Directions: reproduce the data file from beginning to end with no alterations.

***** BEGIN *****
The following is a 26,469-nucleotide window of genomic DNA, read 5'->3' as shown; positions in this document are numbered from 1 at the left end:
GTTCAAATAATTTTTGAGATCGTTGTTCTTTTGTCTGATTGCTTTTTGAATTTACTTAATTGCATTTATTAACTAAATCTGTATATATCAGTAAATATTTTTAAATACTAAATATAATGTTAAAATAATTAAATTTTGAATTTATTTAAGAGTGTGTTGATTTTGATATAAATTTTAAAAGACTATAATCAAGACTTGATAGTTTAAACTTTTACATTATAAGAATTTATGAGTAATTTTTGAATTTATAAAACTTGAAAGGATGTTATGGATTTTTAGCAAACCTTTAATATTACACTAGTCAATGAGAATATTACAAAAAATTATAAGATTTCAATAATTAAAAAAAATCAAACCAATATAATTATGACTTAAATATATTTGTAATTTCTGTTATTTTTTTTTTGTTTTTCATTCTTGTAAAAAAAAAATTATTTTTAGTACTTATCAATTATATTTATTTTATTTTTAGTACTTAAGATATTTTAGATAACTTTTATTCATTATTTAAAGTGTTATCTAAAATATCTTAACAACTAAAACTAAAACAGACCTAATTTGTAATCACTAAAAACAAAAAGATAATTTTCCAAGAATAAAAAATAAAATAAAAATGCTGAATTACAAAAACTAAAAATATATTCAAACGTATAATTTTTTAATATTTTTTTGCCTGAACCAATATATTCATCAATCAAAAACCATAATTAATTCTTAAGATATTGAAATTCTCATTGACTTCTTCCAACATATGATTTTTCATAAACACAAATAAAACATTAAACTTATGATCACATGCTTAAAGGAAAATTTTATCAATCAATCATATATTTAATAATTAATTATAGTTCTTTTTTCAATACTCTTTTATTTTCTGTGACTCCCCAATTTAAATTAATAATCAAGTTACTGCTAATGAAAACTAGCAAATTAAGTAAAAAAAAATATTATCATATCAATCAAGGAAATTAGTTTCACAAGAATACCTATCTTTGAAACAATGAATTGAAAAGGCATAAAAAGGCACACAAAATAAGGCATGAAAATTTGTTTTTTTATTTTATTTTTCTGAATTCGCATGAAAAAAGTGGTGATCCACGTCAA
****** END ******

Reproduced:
The following is a 26,469-nucleotide window of genomic DNA, read 5'->3' as shown; positions in this document are numbered from 1 at the left end:
GTTCAAATAATTTTTGAGATCGTTGTTCTTTTGTCTGATTGCTTTTTGAATTTACTTAATTGCATTTATTAACTAAATCTGTATATATCAGTAAATATTTTTAAATACTAAATATAATGTTAAAATAATTAAATTTTGAATTTATTTAAGAGTGTGTTGATTTTGATATAAATTTTAAAAGACTATAATCAAGACTTGATAGTTTAAACTTTTACATTATAAGAATTTATGAGTAATTTTTGAATTTATAAAACTTGAAAGGATGTTATGGATTTTTAGCAAACCTTTAATATTACACTAGTCAATGAGAATATTACAAAAAATTATAAGATTTCAATAATTAAAAAAAATCAAACCAATATAATTATGACTTAAATATATTTGTAATTTCTGTTATTTTTTTTTTGTTTTTCATTCTTGTAAAAAAAAAATTATTTTTAGTACTTATCAATTATATTTATTTTATTTTTAGTACTTAAGATATTTTAGATAACTTTTATTCATTATTTAAAGTGTTATCTAAAATATCTTAACAACTAAAACTAAAACAGACCTAATTTGTAATCACTAAAAACAAAAAGATAATTTTCCAAGAATAAAAAATAAAATAAAAATGCTGAATTACAAAAACTAAAAATATATTCAAACGTATAATTTTTTAATATTTTTTTGCCTGAACCAATATATTCATCAATCAAAAACCATAATTAATTCTTAAGATATTGAAATTCTCATTGACTTCTTCCAACATATGATTTTTCATAAACACAAATAAAACATTAAACTTATGATCACATGCTTAAAGGAAAATTTTATCAATCAATCATATATTTAATAATTAATTATAGTTCTTTTTTCAATACTCTTTTATTTTCTGTGACTCCCCAATTTAAATTAATAATCAAGTTACTGCTAATGAAAACTAGCAAATTAAGTAAAAAAAAATATTATCATATCAATCAAGGAAATTAGTTTCACAAGAATACCTATCTTTGAAACAATGAATTGAAAAGGCATAAAAAGGCACACAAAATAAGGCATGAAAATTTGTTTTTTTATTTTATTTTTCTGAATTCGCATGAAAAAAGTGGTGATCCACGTCAA